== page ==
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Stoner Symphony

Massachusetts Wants to Pardon ‘Hundreds of Thousands’ of Cannabis Convictions


The Governor of Massachusetts has announced ambitious plans to issue tens of thousands of pardons to people convicted of minor cannabis offences.

After the state legalized cannabis in 2016, following the decriminalisation of possession eight years earlier, Governor Maura Healey said the pardons were a simple matter of justice.

“Thousands of people are still living with a conviction on their records a conviction that may be a barrier to jobs, getting housing, even getting an education,” she said.

Aiming to issue pardons for misdemeanour cannabis charges extending as far back as the 1970s, Ms Healey has suggested the move would represent the most comprehensive issuance of pardons since President Joe Biden pardoned federal cannabis possession convictions and called on governors to follow suit.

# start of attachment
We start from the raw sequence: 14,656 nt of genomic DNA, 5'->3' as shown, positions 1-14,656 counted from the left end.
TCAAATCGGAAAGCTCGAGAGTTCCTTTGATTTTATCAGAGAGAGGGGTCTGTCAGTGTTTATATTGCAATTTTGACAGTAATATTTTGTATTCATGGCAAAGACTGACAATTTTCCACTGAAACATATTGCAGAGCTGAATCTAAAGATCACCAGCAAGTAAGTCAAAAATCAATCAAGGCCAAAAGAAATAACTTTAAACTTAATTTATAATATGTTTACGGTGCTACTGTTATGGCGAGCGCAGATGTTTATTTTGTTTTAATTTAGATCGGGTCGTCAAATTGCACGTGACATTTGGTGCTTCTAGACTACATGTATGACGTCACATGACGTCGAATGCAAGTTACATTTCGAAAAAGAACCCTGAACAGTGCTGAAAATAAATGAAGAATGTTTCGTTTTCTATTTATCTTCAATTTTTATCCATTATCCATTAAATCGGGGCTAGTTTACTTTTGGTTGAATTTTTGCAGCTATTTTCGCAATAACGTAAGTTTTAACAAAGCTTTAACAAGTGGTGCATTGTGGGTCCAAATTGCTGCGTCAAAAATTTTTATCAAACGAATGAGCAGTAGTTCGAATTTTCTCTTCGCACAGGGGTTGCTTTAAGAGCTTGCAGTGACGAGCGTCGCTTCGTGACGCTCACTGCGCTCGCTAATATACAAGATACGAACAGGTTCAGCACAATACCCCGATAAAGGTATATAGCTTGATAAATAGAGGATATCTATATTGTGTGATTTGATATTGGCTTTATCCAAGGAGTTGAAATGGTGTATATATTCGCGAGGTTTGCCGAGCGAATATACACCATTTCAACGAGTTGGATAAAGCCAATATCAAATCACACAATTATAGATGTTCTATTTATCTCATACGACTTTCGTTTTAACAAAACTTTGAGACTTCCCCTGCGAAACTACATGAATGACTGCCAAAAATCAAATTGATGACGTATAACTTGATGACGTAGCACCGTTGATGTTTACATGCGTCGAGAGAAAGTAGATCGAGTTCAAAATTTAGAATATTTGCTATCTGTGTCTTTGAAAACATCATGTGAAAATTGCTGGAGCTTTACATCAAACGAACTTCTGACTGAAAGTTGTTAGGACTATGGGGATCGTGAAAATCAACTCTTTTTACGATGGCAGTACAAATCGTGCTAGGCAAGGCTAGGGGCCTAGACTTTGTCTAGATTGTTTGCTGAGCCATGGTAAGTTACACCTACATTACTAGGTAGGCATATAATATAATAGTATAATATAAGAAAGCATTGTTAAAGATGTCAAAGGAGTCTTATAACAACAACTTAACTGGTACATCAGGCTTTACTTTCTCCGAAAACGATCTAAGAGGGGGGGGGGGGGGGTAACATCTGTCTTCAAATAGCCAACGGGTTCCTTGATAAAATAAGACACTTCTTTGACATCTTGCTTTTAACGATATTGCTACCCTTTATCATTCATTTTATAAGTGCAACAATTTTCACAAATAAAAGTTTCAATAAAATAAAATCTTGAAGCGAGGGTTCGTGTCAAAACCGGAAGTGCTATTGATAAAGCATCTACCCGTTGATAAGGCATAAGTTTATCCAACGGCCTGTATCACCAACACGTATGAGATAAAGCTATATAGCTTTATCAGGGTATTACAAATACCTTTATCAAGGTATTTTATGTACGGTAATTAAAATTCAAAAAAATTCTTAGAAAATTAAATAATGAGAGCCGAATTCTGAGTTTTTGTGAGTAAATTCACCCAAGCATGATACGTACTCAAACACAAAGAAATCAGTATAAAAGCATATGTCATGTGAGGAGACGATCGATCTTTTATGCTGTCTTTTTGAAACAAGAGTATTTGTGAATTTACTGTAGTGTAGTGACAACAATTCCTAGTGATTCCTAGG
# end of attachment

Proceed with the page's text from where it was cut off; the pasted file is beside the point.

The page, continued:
Notably, it comes as 36 members of Congress call on the President to make good on his recently reiterated commitments to grant clemency for minor cannabis convictions.

The group points out that the federal pardons he announced in 2022 are yet to see a single person released from prison and that pardons do not expunge criminal records.

Ms Healey’s planned pardons will now need to be approved by her council, and then would come into effect immediately, meaning those with convictions do not need to take action.

According to the state’s Cannabis Control Commission, between 2000 and 2013 there were nearly 70,000 civil or criminal cannabis violations issued, and it estimates that these pardons could end up benefiting hundreds of thousands of people.

During a press conference, Healey said she chose pardons over expungement because she only had the power to enforce the former.

“I’ve got to execute on what I have the power to execute on, which is to pardon,” she said.



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